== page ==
The speed and performance trends for top 5000 m and 10000 m distance running performers on the track show a period of increased speed among the fastest runners to the mid-2000 s with an attenuation of speed in either all (5000 m) or the fastest performances (10000 m) after this period of time. For the marathon, all indices of speed show a nearly linear increase in speed with an increased number of elite performances over the three plus decades we sampled. We believe there are a number of possible explanations for these findings.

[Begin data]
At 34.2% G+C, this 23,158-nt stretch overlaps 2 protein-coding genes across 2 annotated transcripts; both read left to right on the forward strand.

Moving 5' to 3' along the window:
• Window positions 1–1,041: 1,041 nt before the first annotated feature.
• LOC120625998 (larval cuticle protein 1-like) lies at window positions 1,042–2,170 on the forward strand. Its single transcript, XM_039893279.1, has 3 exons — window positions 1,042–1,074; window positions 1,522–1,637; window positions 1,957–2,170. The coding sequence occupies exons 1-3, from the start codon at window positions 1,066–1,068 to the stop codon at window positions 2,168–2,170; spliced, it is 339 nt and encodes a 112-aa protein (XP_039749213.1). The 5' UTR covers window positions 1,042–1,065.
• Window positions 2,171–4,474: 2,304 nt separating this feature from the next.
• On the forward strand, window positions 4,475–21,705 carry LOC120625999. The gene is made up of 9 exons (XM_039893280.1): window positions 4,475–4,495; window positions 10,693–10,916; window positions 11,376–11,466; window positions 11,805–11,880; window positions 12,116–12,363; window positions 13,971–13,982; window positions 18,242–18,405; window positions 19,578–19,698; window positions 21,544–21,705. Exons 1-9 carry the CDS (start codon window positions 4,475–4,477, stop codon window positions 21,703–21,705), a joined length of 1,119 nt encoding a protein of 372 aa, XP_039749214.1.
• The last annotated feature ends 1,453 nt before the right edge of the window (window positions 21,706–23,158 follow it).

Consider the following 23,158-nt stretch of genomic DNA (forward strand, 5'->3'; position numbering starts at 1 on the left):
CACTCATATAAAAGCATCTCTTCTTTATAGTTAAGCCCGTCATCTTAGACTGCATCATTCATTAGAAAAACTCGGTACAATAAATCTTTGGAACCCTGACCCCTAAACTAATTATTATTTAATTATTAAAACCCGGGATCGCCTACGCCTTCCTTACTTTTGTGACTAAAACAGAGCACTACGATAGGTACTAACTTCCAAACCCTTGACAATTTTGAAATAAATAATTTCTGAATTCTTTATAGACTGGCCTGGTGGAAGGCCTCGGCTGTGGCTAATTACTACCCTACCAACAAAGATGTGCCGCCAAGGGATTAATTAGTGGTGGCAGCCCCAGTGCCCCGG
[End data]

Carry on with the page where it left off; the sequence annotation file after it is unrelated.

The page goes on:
First, the findings for the 5000 m can be interpreted as consistent with the hypothesis that improved drug testing has limited the ability of elite athletes to manipulate their oxygen transport systems with EPO (or other techniques to improve oxygen transport during exercise) since the middle 2000 s. These observations are also broadly consistent with recent speed trends in elite cycling races [6], [7]. This interpretation can also be applied to the 10000 m results, but only when considering the fastest times. By contrast, the data for the marathon shows continued improvements in running speed during the same time period along with more total elite performances and world records. These observations challenge the idea that the speed leveling seen in the 5000 m on the track and in the so-called “Grand Tours” of cycling is due primarily to better drug testing and the reduced use of performance enhancing drugs.